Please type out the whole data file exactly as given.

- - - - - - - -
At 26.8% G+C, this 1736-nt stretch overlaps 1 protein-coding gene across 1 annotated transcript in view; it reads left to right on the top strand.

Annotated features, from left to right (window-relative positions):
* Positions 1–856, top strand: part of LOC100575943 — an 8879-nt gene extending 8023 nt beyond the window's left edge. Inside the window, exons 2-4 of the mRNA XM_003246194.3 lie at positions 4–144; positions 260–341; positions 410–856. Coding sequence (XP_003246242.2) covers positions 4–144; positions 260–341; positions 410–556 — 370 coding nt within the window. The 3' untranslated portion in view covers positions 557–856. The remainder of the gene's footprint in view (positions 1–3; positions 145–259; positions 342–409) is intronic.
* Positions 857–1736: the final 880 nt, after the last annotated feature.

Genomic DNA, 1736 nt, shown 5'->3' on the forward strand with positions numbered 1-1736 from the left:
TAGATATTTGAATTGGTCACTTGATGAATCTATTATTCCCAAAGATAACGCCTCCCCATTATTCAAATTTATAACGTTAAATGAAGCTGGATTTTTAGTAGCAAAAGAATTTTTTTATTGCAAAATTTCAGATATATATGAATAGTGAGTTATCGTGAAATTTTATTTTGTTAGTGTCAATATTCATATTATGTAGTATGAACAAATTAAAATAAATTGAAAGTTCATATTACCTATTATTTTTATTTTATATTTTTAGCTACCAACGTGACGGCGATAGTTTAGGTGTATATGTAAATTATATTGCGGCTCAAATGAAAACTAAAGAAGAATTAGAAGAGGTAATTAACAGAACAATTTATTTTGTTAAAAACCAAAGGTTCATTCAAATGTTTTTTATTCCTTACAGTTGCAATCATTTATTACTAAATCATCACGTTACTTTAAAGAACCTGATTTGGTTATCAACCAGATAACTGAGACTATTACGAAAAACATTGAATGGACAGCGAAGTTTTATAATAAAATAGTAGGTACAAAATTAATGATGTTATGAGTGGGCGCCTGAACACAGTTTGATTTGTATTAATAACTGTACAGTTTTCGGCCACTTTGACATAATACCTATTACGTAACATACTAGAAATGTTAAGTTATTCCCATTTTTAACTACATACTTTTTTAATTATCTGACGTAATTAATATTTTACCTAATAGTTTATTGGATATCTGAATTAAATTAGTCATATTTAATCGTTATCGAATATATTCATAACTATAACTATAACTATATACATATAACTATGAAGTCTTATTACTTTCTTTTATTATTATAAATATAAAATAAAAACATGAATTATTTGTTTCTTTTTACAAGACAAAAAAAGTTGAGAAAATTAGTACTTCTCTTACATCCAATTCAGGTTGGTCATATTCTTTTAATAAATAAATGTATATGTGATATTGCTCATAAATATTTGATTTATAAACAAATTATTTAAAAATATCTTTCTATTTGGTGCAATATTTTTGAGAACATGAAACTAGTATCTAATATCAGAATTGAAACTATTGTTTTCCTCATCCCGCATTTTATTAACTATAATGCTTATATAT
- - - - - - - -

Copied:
At 26.8% G+C, this 1736-nt stretch overlaps 1 protein-coding gene across 1 annotated transcript in view; it reads left to right on the top strand.

Annotated features, from left to right (window-relative positions):
* Positions 1–856, top strand: part of LOC100575943 — an 8879-nt gene extending 8023 nt beyond the window's left edge. Inside the window, exons 2-4 of the mRNA XM_003246194.3 lie at positions 4–144; positions 260–341; positions 410–856. Coding sequence (XP_003246242.2) covers positions 4–144; positions 260–341; positions 410–556 — 370 coding nt within the window. The 3' untranslated portion in view covers positions 557–856. The remainder of the gene's footprint in view (positions 1–3; positions 145–259; positions 342–409) is intronic.
* Positions 857–1736: the final 880 nt, after the last annotated feature.

Genomic DNA, 1736 nt, shown 5'->3' on the forward strand with positions numbered 1-1736 from the left:
TAGATATTTGAATTGGTCACTTGATGAATCTATTATTCCCAAAGATAACGCCTCCCCATTATTCAAATTTATAACGTTAAATGAAGCTGGATTTTTAGTAGCAAAAGAATTTTTTTATTGCAAAATTTCAGATATATATGAATAGTGAGTTATCGTGAAATTTTATTTTGTTAGTGTCAATATTCATATTATGTAGTATGAACAAATTAAAATAAATTGAAAGTTCATATTACCTATTATTTTTATTTTATATTTTTAGCTACCAACGTGACGGCGATAGTTTAGGTGTATATGTAAATTATATTGCGGCTCAAATGAAAACTAAAGAAGAATTAGAAGAGGTAATTAACAGAACAATTTATTTTGTTAAAAACCAAAGGTTCATTCAAATGTTTTTTATTCCTTACAGTTGCAATCATTTATTACTAAATCATCACGTTACTTTAAAGAACCTGATTTGGTTATCAACCAGATAACTGAGACTATTACGAAAAACATTGAATGGACAGCGAAGTTTTATAATAAAATAGTAGGTACAAAATTAATGATGTTATGAGTGGGCGCCTGAACACAGTTTGATTTGTATTAATAACTGTACAGTTTTCGGCCACTTTGACATAATACCTATTACGTAACATACTAGAAATGTTAAGTTATTCCCATTTTTAACTACATACTTTTTTAATTATCTGACGTAATTAATATTTTACCTAATAGTTTATTGGATATCTGAATTAAATTAGTCATATTTAATCGTTATCGAATATATTCATAACTATAACTATAACTATATACATATAACTATGAAGTCTTATTACTTTCTTTTATTATTATAAATATAAAATAAAAACATGAATTATTTGTTTCTTTTTACAAGACAAAAAAAGTTGAGAAAATTAGTACTTCTCTTACATCCAATTCAGGTTGGTCATATTCTTTTAATAAATAAATGTATATGTGATATTGCTCATAAATATTTGATTTATAAACAAATTATTTAAAAATATCTTTCTATTTGGTGCAATATTTTTGAGAACATGAAACTAGTATCTAATATCAGAATTGAAACTATTGTTTTCCTCATCCCGCATTTTATTAACTATAATGCTTATATAT